For general information on this novel: WorldEnd entry
This review is for the first volume of WorldEnd – What Do You Do at the End of the World? Are You Busy? Will You Save Us?. It was written by Akira Kareno and features illustrations by ue. Volume 2 will release in English on November 13, 2018. The series is completed in Japan with five volumes, plus a bonus EX volume. A sequel series is currently releasing there, so far with six volumes.
About a year ago an anime based on a light novel series was airing, and it seemed a lot of the online anime communities were talking about it, giving it high praise. That series was WorldEnd–or SukaSuka, for the Japanese shorthand. I ended up watching the anime at some point, and overall I thought it was okay. There were some good ideas there at least, and when it was eventually announced that the light novels were being licensed for English release, I figured I could give the first volume a try. I’m glad I did, because I feel like I enjoyed the book quite a bit more.
WorldEnd takes place in a fantasy world, but not the exact sort of fantasy world you’re perhaps used to in many other light novels. In this story, the humans, elves, dragons, and whatnot have been wiped out by seventeen great monsters, and 500 years later the remaining species (primarily a variety of beast-peoples) live on floating islands overlooking the destroyed world below. Their armed forces employ a number of young fairy women called leprechauns, who are the only ones capable of wielding ancient weapons to fend off the still-roaming seventeen monsters. The novel takes a bit of a fairy tale approach to explaining how this world operates.
Our protagonist, a young man named Willem, is actually a human hero from 500 years ago, but was injured and turned to stone during one of his great battles. He’s alive again now, and early in the story he is employed by the armed forces to work as a sort of caretaker for the fairies, most of whom are still children. The oldest of the fairies is a girl named Chtholly, who is preparing for a battle in which she must anticipate the likelihood of utilizing a self-destructive attack to defeat one of the giant monsters.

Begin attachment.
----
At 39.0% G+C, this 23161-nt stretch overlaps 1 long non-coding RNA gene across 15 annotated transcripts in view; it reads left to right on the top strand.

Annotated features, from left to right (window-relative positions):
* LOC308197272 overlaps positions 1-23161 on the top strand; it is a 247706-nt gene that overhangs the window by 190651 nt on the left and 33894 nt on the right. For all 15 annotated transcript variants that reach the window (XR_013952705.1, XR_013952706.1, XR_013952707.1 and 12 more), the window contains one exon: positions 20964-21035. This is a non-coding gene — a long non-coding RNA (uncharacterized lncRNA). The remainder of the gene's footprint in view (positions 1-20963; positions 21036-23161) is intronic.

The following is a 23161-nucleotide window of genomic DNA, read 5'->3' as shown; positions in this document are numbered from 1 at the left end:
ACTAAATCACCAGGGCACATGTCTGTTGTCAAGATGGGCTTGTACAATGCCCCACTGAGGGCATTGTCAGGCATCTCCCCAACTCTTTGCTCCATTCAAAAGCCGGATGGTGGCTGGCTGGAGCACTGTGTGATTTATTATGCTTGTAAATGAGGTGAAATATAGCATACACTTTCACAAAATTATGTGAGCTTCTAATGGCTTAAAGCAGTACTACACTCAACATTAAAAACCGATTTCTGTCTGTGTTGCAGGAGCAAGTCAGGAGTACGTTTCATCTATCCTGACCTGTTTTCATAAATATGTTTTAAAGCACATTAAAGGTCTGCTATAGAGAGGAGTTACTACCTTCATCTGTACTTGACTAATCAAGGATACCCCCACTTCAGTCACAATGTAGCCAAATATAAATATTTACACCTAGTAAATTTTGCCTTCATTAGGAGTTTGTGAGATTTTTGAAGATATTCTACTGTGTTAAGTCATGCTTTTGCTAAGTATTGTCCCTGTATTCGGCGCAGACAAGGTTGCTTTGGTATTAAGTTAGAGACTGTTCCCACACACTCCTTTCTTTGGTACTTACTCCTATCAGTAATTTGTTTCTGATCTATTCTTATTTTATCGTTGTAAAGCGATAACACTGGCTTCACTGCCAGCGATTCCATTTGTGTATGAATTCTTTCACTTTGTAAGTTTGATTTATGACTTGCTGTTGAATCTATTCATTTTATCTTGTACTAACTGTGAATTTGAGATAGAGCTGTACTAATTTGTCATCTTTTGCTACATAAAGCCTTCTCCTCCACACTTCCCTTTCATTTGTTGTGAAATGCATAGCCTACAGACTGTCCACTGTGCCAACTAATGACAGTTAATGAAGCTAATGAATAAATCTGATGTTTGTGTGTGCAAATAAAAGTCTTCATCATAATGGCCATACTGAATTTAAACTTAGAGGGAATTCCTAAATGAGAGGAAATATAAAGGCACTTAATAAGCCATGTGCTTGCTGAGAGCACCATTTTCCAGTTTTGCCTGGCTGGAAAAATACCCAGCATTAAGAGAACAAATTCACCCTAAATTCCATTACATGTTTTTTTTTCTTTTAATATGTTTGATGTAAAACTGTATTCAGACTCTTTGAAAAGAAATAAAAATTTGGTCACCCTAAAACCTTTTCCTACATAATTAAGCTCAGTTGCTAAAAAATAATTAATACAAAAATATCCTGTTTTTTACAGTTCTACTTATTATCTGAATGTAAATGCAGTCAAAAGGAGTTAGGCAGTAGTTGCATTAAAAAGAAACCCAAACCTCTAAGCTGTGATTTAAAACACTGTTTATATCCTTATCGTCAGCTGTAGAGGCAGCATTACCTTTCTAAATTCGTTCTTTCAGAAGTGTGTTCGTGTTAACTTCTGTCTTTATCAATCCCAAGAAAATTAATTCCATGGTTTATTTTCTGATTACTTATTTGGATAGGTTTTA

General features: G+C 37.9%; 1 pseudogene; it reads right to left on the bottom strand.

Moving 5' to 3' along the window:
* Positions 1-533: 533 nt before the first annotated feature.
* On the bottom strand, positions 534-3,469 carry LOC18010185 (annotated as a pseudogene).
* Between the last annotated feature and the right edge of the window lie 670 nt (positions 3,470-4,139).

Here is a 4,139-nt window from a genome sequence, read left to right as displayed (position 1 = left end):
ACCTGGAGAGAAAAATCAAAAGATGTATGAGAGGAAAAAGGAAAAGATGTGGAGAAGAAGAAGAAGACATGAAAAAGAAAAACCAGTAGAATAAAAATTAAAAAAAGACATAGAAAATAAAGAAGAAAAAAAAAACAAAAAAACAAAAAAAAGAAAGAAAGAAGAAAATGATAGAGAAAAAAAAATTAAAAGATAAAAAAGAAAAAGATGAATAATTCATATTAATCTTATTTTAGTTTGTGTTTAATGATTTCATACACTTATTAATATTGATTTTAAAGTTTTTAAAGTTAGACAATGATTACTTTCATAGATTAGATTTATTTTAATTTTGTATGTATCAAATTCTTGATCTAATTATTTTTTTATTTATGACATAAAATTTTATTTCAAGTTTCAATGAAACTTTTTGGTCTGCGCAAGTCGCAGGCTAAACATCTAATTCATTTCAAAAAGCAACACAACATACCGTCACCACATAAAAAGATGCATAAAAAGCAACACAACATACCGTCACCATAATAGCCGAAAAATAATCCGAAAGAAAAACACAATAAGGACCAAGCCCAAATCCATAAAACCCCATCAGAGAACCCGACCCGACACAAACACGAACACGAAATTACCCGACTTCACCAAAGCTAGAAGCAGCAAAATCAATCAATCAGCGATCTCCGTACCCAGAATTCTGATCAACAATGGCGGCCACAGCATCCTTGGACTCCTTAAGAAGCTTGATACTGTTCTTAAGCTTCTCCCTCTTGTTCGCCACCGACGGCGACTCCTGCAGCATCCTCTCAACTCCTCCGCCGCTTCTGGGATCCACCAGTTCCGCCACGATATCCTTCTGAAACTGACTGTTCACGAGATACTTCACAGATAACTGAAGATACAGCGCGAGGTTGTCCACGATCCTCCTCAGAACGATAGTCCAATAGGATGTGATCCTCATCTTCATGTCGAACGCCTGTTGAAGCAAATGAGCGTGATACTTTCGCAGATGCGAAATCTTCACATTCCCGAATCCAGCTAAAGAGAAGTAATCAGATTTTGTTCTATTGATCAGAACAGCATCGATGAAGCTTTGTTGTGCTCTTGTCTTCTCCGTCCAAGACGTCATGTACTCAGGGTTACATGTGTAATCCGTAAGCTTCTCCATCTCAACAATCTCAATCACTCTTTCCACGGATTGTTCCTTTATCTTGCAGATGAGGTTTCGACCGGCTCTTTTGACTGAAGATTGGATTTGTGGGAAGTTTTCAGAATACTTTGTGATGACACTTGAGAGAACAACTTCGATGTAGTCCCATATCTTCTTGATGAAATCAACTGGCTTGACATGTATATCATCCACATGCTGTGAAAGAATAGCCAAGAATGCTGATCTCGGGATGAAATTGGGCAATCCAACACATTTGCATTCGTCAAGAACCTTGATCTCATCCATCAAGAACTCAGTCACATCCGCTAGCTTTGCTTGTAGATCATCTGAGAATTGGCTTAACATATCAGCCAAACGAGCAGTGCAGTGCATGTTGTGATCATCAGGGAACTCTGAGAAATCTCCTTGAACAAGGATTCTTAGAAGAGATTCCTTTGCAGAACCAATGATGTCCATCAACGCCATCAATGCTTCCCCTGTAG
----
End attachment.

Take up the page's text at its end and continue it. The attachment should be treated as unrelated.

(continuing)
As you can guess from all this, the tone of this series is different from most light novel fantasy adventures, or fantasy adventures in general. For Willem, the question he repeatedly asks himself is “Who am I?” He is not only a fish out of water in this story, but also a fallen hero who has failed and lost everyone he ever knew. This is a setup I haven’t really seen explored much in a story before, and getting it told from his viewpoint–with all his thoughts regarding each situation he finds himself in–really gives his character a level of depth that the anime was only able to hint at in comparison. Meanwhile for Chtholly, she has to face the somber reality of her very existence as a living weapon fighting for a ruinous world. The story gives us her viewpoint for certain scenes as well, and does a great job showing that tangle of thoughts and emotions she has to gradually parse through.
But speaking of these two characters, I have to also give the author credit for handling their relationship in a way that felt both unique for the genre and authentic when considering their ages, backgrounds, personalities, and understandings of one another. It’s another aspect to this book that shows how much thought was put into its story–a story that puts much more focus on what the characters are going through internally, rather than on the conflicts they face externally.
I admit I wasn’t expecting to enjoy this book as much as I did. It has a few rough moments (a bit more “telling” instead of “showing” than I would have liked), but all in all it’s a solid read that starts promising and ends powerfully. I’m looking forward to reading the rest of this series now, and I’ll suggest it to anyone interested in a more pensive take on the fantasy adventure genre.
Cho’s Rating: Strongly Recommended
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